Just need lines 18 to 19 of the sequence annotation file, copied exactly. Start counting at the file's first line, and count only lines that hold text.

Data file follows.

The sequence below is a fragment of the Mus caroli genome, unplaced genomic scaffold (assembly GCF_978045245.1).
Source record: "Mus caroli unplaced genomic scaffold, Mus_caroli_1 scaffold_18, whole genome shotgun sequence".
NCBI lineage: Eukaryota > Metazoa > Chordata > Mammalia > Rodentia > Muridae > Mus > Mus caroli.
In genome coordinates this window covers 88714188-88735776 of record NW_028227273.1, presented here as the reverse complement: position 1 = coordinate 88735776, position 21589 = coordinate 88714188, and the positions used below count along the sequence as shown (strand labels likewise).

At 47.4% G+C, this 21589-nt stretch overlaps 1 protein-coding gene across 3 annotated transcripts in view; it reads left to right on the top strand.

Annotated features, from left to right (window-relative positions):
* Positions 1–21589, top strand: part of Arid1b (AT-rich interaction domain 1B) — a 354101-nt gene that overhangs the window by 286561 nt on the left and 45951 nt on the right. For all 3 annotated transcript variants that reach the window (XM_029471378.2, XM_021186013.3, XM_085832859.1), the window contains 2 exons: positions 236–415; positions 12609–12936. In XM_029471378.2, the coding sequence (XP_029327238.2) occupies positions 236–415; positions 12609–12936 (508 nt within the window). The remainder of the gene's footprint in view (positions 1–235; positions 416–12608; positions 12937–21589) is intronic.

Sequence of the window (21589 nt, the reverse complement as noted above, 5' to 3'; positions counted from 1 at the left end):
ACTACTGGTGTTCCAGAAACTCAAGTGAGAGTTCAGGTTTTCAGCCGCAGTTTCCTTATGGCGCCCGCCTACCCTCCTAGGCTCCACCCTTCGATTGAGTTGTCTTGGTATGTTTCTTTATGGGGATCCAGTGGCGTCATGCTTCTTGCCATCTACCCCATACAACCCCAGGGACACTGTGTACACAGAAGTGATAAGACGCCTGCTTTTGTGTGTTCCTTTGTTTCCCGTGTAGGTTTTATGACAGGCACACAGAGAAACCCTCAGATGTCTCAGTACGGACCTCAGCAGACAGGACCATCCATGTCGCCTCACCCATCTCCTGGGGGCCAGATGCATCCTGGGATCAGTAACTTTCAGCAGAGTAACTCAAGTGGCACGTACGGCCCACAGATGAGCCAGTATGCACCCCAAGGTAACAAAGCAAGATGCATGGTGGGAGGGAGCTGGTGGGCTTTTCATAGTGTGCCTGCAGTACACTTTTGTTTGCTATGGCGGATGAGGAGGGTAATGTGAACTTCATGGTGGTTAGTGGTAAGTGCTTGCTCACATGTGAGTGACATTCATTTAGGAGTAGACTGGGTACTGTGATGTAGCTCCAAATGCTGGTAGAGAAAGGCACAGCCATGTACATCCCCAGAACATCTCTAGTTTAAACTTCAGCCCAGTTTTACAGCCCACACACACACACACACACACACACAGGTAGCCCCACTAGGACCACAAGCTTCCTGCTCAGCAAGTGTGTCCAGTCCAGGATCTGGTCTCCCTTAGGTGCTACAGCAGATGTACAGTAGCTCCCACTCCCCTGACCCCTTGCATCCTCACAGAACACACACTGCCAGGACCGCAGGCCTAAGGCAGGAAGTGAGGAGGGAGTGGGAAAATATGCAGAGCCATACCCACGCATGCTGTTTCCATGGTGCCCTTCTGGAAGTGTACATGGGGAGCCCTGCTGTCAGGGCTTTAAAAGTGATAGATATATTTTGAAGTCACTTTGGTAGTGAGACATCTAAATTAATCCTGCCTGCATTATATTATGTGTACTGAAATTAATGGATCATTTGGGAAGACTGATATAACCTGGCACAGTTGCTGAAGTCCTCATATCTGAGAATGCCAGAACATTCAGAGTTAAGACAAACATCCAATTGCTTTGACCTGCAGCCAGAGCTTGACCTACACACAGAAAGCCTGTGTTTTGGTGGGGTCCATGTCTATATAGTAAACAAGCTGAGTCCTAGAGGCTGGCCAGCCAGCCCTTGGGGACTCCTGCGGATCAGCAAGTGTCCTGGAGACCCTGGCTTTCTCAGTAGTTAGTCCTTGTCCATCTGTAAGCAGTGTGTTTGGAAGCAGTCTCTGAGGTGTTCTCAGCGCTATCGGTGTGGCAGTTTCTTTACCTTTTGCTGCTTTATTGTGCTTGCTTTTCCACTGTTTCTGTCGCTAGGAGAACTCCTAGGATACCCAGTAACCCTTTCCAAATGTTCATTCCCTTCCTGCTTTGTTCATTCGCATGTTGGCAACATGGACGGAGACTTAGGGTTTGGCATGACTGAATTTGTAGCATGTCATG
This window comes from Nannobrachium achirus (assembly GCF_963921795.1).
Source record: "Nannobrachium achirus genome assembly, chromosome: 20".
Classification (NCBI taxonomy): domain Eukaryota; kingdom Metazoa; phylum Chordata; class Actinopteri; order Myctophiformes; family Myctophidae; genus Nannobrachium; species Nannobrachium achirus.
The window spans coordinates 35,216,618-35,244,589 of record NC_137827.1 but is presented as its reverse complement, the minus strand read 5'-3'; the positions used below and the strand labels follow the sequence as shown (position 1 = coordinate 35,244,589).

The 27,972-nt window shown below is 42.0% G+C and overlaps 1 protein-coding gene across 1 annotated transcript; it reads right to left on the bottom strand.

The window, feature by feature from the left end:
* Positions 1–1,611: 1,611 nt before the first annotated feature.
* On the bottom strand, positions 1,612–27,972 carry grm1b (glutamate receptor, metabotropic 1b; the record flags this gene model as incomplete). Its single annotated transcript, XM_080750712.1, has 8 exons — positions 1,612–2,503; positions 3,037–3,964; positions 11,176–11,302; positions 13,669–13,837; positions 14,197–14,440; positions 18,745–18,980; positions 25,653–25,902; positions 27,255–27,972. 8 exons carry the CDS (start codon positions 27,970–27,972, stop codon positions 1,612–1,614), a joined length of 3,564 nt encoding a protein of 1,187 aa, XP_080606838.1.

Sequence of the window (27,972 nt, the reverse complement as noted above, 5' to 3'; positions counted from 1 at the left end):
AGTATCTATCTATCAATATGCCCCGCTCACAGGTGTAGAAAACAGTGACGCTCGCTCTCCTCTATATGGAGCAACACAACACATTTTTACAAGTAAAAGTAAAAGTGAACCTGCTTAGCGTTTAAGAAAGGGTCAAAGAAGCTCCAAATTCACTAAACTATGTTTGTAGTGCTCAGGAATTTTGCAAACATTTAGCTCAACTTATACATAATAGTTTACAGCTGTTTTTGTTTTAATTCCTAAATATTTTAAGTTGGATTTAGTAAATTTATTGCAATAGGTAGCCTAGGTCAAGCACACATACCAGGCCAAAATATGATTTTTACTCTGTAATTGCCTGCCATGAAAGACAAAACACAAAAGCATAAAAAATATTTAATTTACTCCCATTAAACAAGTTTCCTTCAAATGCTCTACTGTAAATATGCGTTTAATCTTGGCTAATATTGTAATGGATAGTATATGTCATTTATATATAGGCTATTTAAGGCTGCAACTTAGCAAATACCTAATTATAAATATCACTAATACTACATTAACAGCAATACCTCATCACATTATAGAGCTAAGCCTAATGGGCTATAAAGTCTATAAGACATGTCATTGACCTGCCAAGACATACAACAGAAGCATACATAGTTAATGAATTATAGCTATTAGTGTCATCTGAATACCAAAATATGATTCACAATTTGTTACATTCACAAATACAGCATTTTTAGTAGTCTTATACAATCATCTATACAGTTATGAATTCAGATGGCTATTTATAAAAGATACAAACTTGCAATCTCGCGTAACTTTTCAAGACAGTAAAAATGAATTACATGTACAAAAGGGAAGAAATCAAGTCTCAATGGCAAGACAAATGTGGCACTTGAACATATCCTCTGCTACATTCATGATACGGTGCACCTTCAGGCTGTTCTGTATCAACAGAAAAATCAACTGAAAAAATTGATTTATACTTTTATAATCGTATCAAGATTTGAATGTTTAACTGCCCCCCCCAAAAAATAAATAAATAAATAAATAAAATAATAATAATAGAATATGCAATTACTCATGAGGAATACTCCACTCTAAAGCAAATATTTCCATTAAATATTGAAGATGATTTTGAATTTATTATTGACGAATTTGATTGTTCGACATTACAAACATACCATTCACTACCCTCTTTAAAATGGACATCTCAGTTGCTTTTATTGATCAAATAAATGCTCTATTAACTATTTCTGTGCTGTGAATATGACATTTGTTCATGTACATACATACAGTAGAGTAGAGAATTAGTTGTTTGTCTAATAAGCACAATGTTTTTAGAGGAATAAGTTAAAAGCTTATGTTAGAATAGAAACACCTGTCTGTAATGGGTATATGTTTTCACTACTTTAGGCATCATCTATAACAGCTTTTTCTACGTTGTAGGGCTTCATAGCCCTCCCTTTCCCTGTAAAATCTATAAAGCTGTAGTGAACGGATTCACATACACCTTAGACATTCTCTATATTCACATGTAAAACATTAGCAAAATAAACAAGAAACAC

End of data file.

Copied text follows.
Sequence of the window (27,972 nt, the reverse complement as noted above, 5' to 3'; positions counted from 1 at the left end):
AGTATCTATCTATCAATATGCCCCGCTCACAGGTGTAGAAAACAGTGACGCTCGCTCTCCTCTATATGGAGCAACACAACACATTTTTACAAGTAAAAGTAAAAGTGAACCTGCTTAGCGTTTAAGAAAGGGTCAAAGAAGCTCCAAATTCACTAAACTATGTTTGTAGTGCTCAGGAATTTTGCAAACATTTAGCTCAACTTATACATAATAGTTTACAGCTGTTTTTGTTTTAATTCCTAAATATTTTAAGTTGGATTTAGTAAATTTATTGCAATAGGTAGCCTAGGTCAAGCACACATACCAGGCCAAAATATGATTTTTACTCTGTAATTGCCTGCCATGAAAGACAAAACACAAAAGCATAAAAAATATTTAATTTACTCCCATTAAACAAGTTTCCTTCAAATGCTCTACTGTAAATATGCGTTTAATCTTGGCTAATATTGTAATGGATAGTATATGTCATTTATATATAGGCTATTTAAGGCTGCAACTTAGCAAATACCTAATTATAAATATCACTAATACTACATTAACAGCAATACCTCATCACATTATAGAGCTAAGCCTAATGGGCTATAAAGTCTATAAGACATGTCATTGACCTGCCAAGACATACAACAGAAGCATACATAGTTAATGAATTATAGCTATTAGTGTCATCTGAATACCAAAATATGATTCACAATTTGTTACATTCACAAATACAGCATTTTTAGTAGTCTTATACAATCATCTATACAGTTATGAATTCAGATGGCTATTTATAAAAGATACAAACTTGCAATCTCGCGTAACTTTTCAAGACAGTAAAAATGAATTACATGTACAAAAGGGAAGAAATCAAGTCTCAATGGCAAGACAAATGTGGCACTTGAACATATCCTCTGCTACATTCATGATACGGTGCACCTTCAGGCTGTTCTGTATCAACAGAAAAATCAACTGAAAAAATTGATTTATACTTTTATAATCGTATCAAGATTTGAATGTTTAACTGCCCCCCCCAAAAAATAAATAAATAAATAAATAAAATAATAATAATAGAATATGCAATTACTCATGAGGAATACTCCACTCTAAAGCAAATATTTCCATTAAATATTGAAGATGATTTTGAATTTATTATTGACGAATTTGATTGTTCGACATTACAAACATACCATTCACTACCCTCTTTAAAATGGACATCTCAGTTGCTTTTATTGATCAAATAAATGCTCTATTAACTATTTCTGTGCTGTGAATATGACATTTGTTCATGTACATACATACAGTAGAGTAGAGAATTAGTTGTTTGTCTAATAAGCACAATGTTTTTAGAGGAATAAGTTAAAAGCTTATGTTAGAATAGAAACACCTGTCTGTAATGGGTATATGTTTTCACTACTTTAGGCATCATCTATAACAGCTTTTTCTACGTTGTAGGGCTTCATAGCCCTCCCTTTCCCTGTAAAATCTATAAAGCTGTAGTGAACGGATTCACATACACCTTAGACATTCTCTATATTCACATGTAAAACATTAGCAAAATAAACAAGAAACAC